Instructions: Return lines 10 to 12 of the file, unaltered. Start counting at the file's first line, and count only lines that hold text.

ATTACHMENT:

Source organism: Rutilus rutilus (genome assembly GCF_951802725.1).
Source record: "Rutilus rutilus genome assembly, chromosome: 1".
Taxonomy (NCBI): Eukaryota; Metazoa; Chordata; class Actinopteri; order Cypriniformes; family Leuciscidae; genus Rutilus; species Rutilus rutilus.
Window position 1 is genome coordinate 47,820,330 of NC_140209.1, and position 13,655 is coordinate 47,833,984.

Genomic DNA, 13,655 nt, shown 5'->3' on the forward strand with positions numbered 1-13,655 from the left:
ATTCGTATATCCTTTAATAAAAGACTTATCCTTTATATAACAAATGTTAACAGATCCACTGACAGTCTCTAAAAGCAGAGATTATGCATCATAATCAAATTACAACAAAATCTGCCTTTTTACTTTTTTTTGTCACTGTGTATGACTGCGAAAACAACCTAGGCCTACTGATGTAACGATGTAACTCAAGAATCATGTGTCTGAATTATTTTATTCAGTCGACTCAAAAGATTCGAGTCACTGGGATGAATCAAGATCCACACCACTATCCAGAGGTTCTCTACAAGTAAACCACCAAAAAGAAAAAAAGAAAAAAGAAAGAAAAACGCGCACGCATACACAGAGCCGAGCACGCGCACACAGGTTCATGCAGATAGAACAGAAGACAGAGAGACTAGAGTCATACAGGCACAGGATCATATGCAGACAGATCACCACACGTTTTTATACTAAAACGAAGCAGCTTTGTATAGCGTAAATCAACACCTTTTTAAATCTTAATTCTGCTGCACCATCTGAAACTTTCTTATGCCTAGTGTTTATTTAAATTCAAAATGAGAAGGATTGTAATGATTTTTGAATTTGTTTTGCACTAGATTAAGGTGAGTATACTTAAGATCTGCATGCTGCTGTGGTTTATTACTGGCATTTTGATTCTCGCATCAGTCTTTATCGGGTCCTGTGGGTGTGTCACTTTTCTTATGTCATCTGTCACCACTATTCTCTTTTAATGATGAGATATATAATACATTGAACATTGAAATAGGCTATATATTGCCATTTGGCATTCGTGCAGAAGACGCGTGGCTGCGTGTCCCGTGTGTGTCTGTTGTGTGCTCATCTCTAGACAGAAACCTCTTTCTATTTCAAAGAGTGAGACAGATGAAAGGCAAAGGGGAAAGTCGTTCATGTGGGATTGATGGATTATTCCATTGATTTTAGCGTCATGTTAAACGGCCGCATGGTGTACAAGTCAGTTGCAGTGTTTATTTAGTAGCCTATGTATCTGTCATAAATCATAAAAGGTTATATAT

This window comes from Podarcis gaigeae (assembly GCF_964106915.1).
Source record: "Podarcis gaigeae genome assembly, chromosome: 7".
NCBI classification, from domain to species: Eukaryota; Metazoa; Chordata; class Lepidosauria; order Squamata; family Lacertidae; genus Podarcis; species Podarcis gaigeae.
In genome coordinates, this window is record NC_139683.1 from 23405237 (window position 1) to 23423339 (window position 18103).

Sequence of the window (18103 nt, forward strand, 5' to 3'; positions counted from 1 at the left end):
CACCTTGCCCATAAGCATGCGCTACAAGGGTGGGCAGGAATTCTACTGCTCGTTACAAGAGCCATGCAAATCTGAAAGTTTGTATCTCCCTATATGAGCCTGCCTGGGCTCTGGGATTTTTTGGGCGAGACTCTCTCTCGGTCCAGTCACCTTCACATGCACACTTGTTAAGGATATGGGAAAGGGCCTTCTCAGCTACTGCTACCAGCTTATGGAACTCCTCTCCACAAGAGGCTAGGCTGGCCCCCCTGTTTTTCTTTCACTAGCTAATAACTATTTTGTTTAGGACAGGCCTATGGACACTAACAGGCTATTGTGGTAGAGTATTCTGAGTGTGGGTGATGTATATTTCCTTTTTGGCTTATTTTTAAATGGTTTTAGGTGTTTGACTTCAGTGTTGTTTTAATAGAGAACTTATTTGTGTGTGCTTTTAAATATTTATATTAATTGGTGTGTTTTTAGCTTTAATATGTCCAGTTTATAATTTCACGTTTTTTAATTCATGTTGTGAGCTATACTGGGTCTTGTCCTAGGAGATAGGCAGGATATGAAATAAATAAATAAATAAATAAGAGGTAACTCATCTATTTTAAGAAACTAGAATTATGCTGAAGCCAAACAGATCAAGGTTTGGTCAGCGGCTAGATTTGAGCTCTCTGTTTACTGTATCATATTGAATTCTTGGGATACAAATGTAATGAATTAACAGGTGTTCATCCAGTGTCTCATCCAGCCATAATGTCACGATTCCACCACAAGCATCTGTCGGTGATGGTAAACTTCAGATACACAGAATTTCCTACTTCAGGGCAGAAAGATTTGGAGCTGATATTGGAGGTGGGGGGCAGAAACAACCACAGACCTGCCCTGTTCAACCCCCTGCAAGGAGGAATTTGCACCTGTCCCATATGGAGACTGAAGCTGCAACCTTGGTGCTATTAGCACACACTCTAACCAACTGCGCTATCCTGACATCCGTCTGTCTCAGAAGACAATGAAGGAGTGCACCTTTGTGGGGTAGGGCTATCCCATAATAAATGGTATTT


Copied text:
In genome coordinates, this window is record NC_139683.1 from 23405237 (window position 1) to 23423339 (window position 18103).

Sequence of the window (18103 nt, forward strand, 5' to 3'; positions counted from 1 at the left end):
CACCTTGCCCATAAGCATGCGCTACAAGGGTGGGCAGGAATTCTACTGCTCGTTACAAGAGCCATGCAAATCTGAAAGTTTGTATCTCCCTATATGAGCCTGCCTGGGCTCTGGGATTTTTTGGGCGAGACTCTCTCTCGGTCCAGTCACCTTCACATGCACACTTGTTAAGGATATGGGAAAGGGCCTTCTCAGCTACTGCTACCAGCTTATGGAACTCCTCTCCACAAGAGGCTAGGCTGGCCCCCCTGTTTTTCTTTCACTAGCTAATAACTATTTTGTTTAGGACAGGCCTATGGACACTAACAGGCTATTGTGGTAGAGTATTCTGAGTGTGGGTGATGTATATTTCCTTTTTGGCTTATTTTTAAATGGTTTTAGGTGTTTGACTTCAGTGTTGTTTTAATAGAGAACTTATTTGTGTGTGCTTTTAAATATTTATATTAATTGGTGTGTTTTTAGCTTTAATATGTCCAGTTTATAATTTCACGTTTTTTAATTCATGTTGTGAGCTATACTGGGTCTTGTCCTAGGAGATAGGCAGGATATGAAATAAATAAATAAATAAATAAGAGGTAACTCATCTATTTTAAGAAACTAGAATTATGCTGAAGCCAAACAGATCAAGGTTTGGTCAGCGGCTAGATTTGAGCTCTCTGTTTACTGTATCATATTGAATTCTTGGGATACAAATGTAATGAATTAACAGGTGTTCATCCAGTGTCTCATCCAGCCATAATGTCACGATTCCACCACAAGCATCTGTCGGTGATGGTAAACTTCAGATACACAGAATTTCCTACTTCAGGGCAGAAAGATTTGGAGCTGATATTGGAGGTGGGGGGCAGAAACAACCACAGACCTGCCCTGTTCAACCCCCTGCAAGGAGGAATTTGCACCTGTCCCATATGGAGACTGAAGCTGCAACCTTGGTGCTATTAGCACACACTCTAACCAACTGCGCTATCCTGACATCCGTCTGTCTCAGAAGACAATGAAGGAGTGCACCTTTGTGGGGTAGGGCTATCCCATAATAAATGGTATTT